Kendra, published by Push in 2008, is author Coe Booth’s follow-up to her well-received debut novel, Tyrell.
Kendra’s main character is fourteen-year-old Kendra Williamson. She lives in Bronxwood with her grandmother, Nana. Kendra’s twenty-eight-year-old mother, Renee, lives in Harlem and is completing her PhD, which makes Kendra feel out of place and left behind. Nana is strict, and Kendra looks forward to the day when her mother returns and they can get their own apartment. Kendra and her grandmother have lived together for as long as Kendra can remember.
At fourteen, Kendra understandably is much more curious about life outside of her Nana’s home. Kendra meets a boy named Nashawn, and their relationship quickly moves to a sexual one, which worries Kendra. She does not want to have a baby at the age of fourteen as her mother did. As a form of compromise, they engage in anal and oral sex, which only makes Kendra feel guilty. These feelings prompt Kendra to feel confused and to miss her mother even more.
Kendra’s aunt, Adonna, is someone whom Kendra can talk to about anything. However, she is not sure if she can talk to Adonna about Nashawn because she knows how Adonna feels about him. Adonna frequently asks Kendra about Darnell, a nice boy who wants to be with Kendra.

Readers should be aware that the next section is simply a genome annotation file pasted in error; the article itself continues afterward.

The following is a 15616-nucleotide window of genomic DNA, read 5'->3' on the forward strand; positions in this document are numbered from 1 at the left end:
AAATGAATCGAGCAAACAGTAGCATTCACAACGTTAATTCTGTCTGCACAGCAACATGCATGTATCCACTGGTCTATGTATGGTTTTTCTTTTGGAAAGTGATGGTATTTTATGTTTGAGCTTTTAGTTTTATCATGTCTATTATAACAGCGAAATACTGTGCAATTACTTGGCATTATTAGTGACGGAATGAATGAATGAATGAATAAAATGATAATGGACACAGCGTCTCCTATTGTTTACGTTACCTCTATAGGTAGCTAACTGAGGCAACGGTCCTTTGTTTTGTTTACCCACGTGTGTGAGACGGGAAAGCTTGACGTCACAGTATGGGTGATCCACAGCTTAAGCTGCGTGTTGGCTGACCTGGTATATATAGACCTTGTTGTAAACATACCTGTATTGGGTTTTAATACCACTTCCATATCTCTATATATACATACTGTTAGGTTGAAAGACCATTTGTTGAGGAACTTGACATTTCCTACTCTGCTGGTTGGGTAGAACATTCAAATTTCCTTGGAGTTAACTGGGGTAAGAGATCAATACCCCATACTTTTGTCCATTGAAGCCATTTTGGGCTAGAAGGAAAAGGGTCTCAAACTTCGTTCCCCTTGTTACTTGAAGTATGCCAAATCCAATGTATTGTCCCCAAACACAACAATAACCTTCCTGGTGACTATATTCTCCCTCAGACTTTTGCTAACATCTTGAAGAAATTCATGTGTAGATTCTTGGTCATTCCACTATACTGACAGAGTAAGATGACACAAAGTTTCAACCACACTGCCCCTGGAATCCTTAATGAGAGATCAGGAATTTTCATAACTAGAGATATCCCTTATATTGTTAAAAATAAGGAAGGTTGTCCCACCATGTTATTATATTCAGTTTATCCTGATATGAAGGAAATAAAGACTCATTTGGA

Booth’s narrative is intricate and richly detailed because she presents not only Kendra’s point of view but that of her mother and grandmother as well. The adults in the novel are confronted with responsibilities they did not choose and they are ultimately unhappy about the sacrifices they must make. Nana would like to pursue a relationship of her own; however, the presence of her granddaughter makes such an idea very difficult. Kendra’s father lives at home with his mother and drives a snack-food truck for minimum wage. He also cares deeply for Kendra and recognizes the limitations of his own life and their impact on her.
Critics note that Booth offers a novel packed with controversial material: abortion, teen pregnancy, and sex. The characters themselves, however, offset many stereotypes and present a group of vulnerable but bold women.